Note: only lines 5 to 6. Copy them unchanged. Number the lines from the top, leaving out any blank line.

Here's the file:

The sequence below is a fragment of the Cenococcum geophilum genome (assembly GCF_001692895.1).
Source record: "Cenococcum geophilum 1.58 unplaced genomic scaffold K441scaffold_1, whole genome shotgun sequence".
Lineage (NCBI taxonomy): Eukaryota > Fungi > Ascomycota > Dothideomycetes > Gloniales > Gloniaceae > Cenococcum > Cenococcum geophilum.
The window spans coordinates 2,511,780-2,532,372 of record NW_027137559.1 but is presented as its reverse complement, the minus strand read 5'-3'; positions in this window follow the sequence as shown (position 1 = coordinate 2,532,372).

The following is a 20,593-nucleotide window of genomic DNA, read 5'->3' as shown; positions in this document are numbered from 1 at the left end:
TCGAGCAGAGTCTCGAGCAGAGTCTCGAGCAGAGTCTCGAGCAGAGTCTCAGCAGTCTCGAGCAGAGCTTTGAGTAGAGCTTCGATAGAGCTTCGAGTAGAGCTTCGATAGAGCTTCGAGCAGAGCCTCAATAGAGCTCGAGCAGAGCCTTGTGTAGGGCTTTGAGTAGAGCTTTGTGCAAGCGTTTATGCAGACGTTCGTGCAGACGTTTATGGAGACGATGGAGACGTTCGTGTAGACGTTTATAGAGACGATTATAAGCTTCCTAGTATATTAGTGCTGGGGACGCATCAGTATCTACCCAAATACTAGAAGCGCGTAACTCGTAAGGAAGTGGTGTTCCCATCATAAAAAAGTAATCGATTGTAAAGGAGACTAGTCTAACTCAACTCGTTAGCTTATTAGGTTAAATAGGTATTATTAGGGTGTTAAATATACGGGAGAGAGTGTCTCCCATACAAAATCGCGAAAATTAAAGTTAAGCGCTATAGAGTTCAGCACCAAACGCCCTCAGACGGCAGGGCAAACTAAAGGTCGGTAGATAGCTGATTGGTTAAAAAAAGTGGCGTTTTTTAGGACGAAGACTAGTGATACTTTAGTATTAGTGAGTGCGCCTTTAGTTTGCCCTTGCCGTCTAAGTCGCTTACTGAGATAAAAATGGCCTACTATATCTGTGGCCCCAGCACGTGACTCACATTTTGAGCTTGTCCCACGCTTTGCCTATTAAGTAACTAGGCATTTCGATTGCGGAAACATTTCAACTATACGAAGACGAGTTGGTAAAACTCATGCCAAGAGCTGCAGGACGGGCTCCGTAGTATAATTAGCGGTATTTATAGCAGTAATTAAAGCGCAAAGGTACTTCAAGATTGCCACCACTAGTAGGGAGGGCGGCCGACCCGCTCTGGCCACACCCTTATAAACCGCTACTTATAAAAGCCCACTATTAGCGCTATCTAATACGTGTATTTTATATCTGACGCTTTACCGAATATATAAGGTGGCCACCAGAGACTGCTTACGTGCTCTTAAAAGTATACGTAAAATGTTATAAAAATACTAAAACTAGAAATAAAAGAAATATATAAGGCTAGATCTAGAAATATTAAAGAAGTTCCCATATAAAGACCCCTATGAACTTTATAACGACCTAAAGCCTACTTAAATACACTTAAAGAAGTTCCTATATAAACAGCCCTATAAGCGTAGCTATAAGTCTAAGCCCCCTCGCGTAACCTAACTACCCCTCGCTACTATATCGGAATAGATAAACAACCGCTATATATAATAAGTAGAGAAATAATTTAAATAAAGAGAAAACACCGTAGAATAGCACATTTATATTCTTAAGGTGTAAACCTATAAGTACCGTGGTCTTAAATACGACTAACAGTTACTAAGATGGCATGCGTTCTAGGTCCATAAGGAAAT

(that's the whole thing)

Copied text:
The following is a 20,593-nucleotide window of genomic DNA, read 5'->3' as shown; positions in this document are numbered from 1 at the left end:
TCGAGCAGAGTCTCGAGCAGAGTCTCGAGCAGAGTCTCGAGCAGAGTCTCAGCAGTCTCGAGCAGAGCTTTGAGTAGAGCTTCGATAGAGCTTCGAGTAGAGCTTCGATAGAGCTTCGAGCAGAGCCTCAATAGAGCTCGAGCAGAGCCTTGTGTAGGGCTTTGAGTAGAGCTTTGTGCAAGCGTTTATGCAGACGTTCGTGCAGACGTTTATGGAGACGATGGAGACGTTCGTGTAGACGTTTATAGAGACGATTATAAGCTTCCTAGTATATTAGTGCTGGGGACGCATCAGTATCTACCCAAATACTAGAAGCGCGTAACTCGTAAGGAAGTGGTGTTCCCATCATAAAAAAGTAATCGATTGTAAAGGAGACTAGTCTAACTCAACTCGTTAGCTTATTAGGTTAAATAGGTATTATTAGGGTGTTAAATATACGGGAGAGAGTGTCTCCCATACAAAATCGCGAAAATTAAAGTTAAGCGCTATAGAGTTCAGCACCAAACGCCCTCAGACGGCAGGGCAAACTAAAGGTCGGTAGATAGCTGATTGGTTAAAAAAAGTGGCGTTTTTTAGGACGAAGACTAGTGATACTTTAGTATTAGTGAGTGCGCCTTTAGTTTGCCCTTGCCGTCTAAGTCGCTTACTGAGATAAAAATGGCCTACTATATCTGTGGCCCCAGCACGTGACTCACATTTTGAGCTTGTCCCACGCTTTGCCTATTAAGTAACTAGGCATTTCGATTGCGGAAACATTTCAACTATACGAAGACGAGTTGGTAAAACTCATGCCAAGAGCTGCAGGACGGGCTCCGTAGTATAATTAGCGGTATTTATAGCAGTAATTAAAGCGCAAAGGTACTTCAAGATTGCCACCACTAGTAGGGAGGGCGGCCGACCCGCTCTGGCCACACCCTTATAAACCGCTACTTATAAAAGCCCACTATTAGCGCTATCTAATACGTGTATTTTATATCTGACGCTTTACCGAATATATAAGGTGGCCACCAGAGACTGCTTACGTGCTCTTAAAAGTATACGTAAAATGTTATAAAAATACTAAAACTAGAAATAAAAGAAATATATAAGGCTAGATCTAGAAATATTAAAGAAGTTCCCATATAAAGACCCCTATGAACTTTATAACGACCTAAAGCCTACTTAAATACACTTAAAGAAGTTCCTATATAAACAGCCCTATAAGCGTAGCTATAAGTCTAAGCCCCCTCGCGTAACCTAACTACCCCTCGCTACTATATCGGAATAGATAAACAACCGCTATATATAATAAGTAGAGAAATAATTTAAATAAAGAGAAAACACCGTAGAATAGCACATTTATATTCTTAAGGTGTAAACCTATAAGTACCGTGGTCTTAAATACGACTAACAGTTACTAAGATGGCATGCGTTCTAGGTCCATAAGGAAAT